5 Ways To Communicate With Your Students Outside The Classroom

5 Ways To Communicate With Your Students Outside The Classroom

How To Communicate With Your Students Outside The Classroom

by Rachelle Dene Poth

How do you communicate with your students? In class, of course. Face to face, workshopping, watching them communicate with one another and popping in to support or challenge them.

But what about outside of the classroom? Here are five ideas for establishing connections and methods for students to have access to resources and help when they need it.

Some of these are also ways in which parents can keep informed about their child’s progress and what they are doing in your class. By using some of these ideas, you will integrate technology into your classroom and this will enable students to build the vital technology skills and be empowered in their learning.

5 Ways To Communicate With Your Students Outside The Classroom

Idea 1

Try out a messaging tool

One of the easiest ways to establish a channel of communication with students and parents is through one of the messaging apps available. Educators can quickly send messages, share information and images and more. There are a lot of options available and your choices will depend on the level and area you teach and whether your goal is to set up communication between students and you or with parents.

Out of the various options available, I have used Celly, Bloomz and Remind. Each of these offers ways to send messages, share files and images, provide live feedback and more. It is easy to sign up for any of these using any device, and privacy and security are provided. I have found that by simply using a messaging tool, it can also be a way to meet other classroom needs such as collaboration and creation.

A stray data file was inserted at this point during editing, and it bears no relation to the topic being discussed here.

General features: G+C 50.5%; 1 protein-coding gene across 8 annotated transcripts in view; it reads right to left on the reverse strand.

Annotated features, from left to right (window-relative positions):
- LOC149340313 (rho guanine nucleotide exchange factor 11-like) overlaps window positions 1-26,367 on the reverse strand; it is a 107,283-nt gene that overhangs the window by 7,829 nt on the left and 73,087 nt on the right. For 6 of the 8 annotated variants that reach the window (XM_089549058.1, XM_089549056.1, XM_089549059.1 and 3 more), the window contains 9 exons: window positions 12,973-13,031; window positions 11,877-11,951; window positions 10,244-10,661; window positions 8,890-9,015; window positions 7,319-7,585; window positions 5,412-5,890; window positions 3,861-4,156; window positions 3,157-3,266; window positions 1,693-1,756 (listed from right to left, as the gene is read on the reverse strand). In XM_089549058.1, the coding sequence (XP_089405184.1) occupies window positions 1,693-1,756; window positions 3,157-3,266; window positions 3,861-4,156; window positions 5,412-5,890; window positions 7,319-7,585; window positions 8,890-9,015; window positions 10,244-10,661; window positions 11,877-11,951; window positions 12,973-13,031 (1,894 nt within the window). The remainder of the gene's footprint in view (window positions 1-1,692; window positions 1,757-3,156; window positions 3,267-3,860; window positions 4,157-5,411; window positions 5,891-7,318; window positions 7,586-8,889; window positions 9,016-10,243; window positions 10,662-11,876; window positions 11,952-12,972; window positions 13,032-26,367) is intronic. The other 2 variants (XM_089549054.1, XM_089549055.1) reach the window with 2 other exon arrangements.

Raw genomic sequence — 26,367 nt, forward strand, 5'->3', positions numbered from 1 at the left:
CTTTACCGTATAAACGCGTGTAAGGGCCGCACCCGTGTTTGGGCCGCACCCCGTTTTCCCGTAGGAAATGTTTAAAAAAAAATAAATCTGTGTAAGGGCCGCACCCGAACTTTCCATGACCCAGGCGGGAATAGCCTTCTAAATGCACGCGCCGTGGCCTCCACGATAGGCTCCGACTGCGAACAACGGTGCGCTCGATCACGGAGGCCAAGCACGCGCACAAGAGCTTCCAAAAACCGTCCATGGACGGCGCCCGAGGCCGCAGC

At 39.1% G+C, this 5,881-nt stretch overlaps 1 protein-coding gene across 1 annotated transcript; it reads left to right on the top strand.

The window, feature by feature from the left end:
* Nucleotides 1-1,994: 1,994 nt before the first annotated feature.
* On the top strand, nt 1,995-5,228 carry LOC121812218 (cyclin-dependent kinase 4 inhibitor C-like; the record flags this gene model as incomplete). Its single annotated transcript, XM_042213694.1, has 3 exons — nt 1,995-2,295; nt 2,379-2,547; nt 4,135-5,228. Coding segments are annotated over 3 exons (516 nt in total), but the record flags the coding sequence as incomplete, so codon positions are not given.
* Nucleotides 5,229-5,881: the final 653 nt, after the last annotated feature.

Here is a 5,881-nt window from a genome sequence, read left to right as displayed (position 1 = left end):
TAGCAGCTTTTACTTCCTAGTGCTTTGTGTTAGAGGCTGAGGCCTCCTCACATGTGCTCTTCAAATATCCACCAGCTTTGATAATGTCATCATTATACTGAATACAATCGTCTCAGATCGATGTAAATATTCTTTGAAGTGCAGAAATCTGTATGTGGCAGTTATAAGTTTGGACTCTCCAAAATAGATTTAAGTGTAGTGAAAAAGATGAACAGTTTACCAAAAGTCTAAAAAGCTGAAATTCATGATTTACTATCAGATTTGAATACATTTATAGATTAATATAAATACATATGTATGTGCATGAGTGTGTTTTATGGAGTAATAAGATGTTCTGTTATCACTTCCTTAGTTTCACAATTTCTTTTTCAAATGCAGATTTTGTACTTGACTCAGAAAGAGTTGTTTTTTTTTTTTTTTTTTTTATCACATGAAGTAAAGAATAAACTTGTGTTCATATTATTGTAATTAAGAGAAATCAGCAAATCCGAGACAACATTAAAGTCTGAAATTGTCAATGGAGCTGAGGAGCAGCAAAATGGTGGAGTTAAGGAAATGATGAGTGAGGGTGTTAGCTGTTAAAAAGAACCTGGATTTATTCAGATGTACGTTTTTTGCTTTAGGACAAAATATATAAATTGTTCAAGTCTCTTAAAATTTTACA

Idea 2

A class website or LMS

By creating or setting up a digital learning space through a website or an LMS, you can share resources, post assignments, celebrate student success and classroom events, and be available for student questions anytime.

The information can be updated regularly and you can include a way for parents to contact you or for students to get help when they need. It can be a collaborative learning space whether it be a tool like Edmodo, Schoology, a Google site or even through Wikispaces.  Any of these options would help to create a connection between you, the students, and their learning.

Idea 3

Create a virtual wall

Try Padlet. There are so many uses for Padlet, it seems I keep finding different ways to use it in the classroom. Some of the ideas have been my own, while a few have been through the creative suggestions of students. I recall student ideas for using Padlet, which at first seemed like they would not work out but the students gave it a go anyway.

The result was we found some innovative ways to use Padlet for their work. Some different and innovative ways to use Padlet are that it could be used as a way to post the daily class updates, if you create your post to be positioned in a grid so with each new post they would be chronologically listed.